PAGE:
Where does the film lose me? It’s a bit long in the tooth at around 100 minutes, especially when considering there isn’t a pressing plot point or specific task which these aliens need to achieve. For that reason, the film can often feel like a series of awkward run-ins stitched together. It isn’t until the third act when some sort of conflict is introduced but, really, it feels minor because the film has already made it clear nothing substantially awful is going to occur. And that’s fine by me. Not every movie needs to be about saving a planet or stopping some rogue villain.


Kino Lorber’s Blu-ray comes five years after Mill Creek released their own edition and the 1.85:1 1080p 24/fps image here is likely the same master used in 2015. A fresh scan could have been beneficial here because there are a number of minor issues that add up to an average image. Contrast is washy, leaving some nighttime scenes looking grayer than true black. Film grain is variable throughout and occasionally spikes look a bit noisy. Scratches in the emulsion and dirt are visible, too, and cleaning that sort of stuff up is Remastering 101. On the plus side, colors generally look pleasing and the overall picture has a nicely filmic 90's look that I don’t hate. I just feel that A/V quality should trump anything else on a reissued disc and the only changes to this one are in the bonus features department.


An English DTS-HD Master Audio 2.0 stereo track is the sole option and while there aren’t any issues the track feels like it’s lacking from a dynamic standpoint. The audio was originally mixed in Ultra Stereo, meaning the discreet channels needed for surround sound audio would have been available. Again, it’s likely Kino Lorber simply dumped whatever they got from Mill Creek onto this Blu-ray and called it a day. Subtitles are available in English.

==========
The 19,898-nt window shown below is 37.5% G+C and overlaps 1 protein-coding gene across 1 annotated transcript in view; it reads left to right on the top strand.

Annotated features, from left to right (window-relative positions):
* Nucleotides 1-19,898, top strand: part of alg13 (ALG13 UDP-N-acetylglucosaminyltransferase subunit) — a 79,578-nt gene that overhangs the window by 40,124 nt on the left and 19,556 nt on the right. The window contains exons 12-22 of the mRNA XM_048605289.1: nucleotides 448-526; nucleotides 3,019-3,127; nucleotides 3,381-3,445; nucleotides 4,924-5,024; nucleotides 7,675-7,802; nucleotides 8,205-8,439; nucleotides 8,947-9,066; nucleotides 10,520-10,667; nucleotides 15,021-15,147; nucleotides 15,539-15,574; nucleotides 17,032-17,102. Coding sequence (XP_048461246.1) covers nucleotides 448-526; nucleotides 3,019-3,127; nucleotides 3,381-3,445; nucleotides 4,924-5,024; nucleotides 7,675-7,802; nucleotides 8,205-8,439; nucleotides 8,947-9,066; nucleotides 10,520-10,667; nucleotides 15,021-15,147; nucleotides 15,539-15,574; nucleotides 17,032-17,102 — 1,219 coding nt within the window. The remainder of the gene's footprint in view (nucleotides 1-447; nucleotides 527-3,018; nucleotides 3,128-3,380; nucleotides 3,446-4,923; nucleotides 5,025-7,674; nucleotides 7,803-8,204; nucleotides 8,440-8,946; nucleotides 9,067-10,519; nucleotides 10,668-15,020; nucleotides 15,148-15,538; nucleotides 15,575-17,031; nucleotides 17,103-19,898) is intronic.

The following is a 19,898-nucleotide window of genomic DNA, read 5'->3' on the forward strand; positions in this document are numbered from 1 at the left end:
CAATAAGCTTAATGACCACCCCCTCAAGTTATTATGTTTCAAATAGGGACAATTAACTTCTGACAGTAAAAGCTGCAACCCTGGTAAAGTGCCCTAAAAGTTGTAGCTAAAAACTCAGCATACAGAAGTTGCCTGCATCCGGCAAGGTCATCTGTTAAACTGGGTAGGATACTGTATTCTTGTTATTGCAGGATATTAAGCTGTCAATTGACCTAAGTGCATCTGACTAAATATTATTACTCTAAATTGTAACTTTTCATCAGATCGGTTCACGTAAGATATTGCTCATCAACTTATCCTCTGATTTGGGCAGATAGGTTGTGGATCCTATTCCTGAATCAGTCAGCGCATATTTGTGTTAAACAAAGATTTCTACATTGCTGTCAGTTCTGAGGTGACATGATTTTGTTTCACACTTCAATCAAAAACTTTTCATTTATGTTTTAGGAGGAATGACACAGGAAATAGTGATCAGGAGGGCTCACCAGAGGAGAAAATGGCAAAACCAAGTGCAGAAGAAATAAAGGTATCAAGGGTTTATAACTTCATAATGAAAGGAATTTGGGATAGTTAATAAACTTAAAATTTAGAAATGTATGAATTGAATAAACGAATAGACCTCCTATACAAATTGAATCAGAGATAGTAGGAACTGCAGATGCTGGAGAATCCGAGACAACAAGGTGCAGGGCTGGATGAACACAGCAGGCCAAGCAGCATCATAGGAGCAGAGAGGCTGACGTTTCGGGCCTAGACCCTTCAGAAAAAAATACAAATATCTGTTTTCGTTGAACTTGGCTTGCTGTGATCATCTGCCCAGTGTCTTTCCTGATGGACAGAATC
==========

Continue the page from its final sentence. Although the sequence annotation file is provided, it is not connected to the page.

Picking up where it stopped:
An audio commentary features co-writer/director Patrick Read Johnson, co-Writer Scott Lawrence Alexander, co-editor Seth Gaven, and second unit director Scott Andrew Ressler. Not bad considering no one asked for this.

“Fan One: Interview with Co-Writer/Director Patrick Read Johnson” (1080p) featurette runs for 16 minutes and 38 seconds.

“The Sheriff of Big Bean: Interview with Star Douglas Barr” (1080p) featurette runs for 8 minutes and 49 seconds.

“Spiff and Me: Interview with Star Ariana Richards” (1080p) featurette runs for 6 minutes and 13 seconds.

“Blaznee Speaks!: Interview with Actor Kevin Thompson” (1080p) featurette runs for 9 minutes and 13 seconds.

“Model Kits from Mars: Interview with Visual Effects Supervisor John Knoll” (1080p) featurette runs for 9 minutes and 52 seconds.

“Invasion of the Watermelon Heads: Interview with Alien Special Effects Supervisor & Creator John Criswell” (1080p) featurette runs for 9 minutes and 32 seconds.

“Spaced Invaders” original theatrical trailer runs for 2 minutes and 5 seconds.

There are Bonus trailers (SD) are included for the following Kino titles:

- “My Science Project” runs for 2 minutes and 9 seconds.
- “The Puppet Masters” runs for 1 minute and 45 seconds.
- “Deep Rising” runs for 1 minute and 25 seconds.


The single disc BD-50 comes housed in a standard Blu-ray keep case. The cover art is reversible.


Does it sound lame to say this small town film has big time fun? Probably, but it’s true, and I got a good dose of nostalgic 90's vibes from this Halloween-set sci-fi comedy. Those looking for a solid story won’t be wowed but this packs in enough charm and eye candy (I never tire of watching good animatronics in action) to be entertaining and enjoyable. I only wish Kino had been able to remaster the video & audio.

The Film: B Video: B- Audio: B Extras: A- Overall: B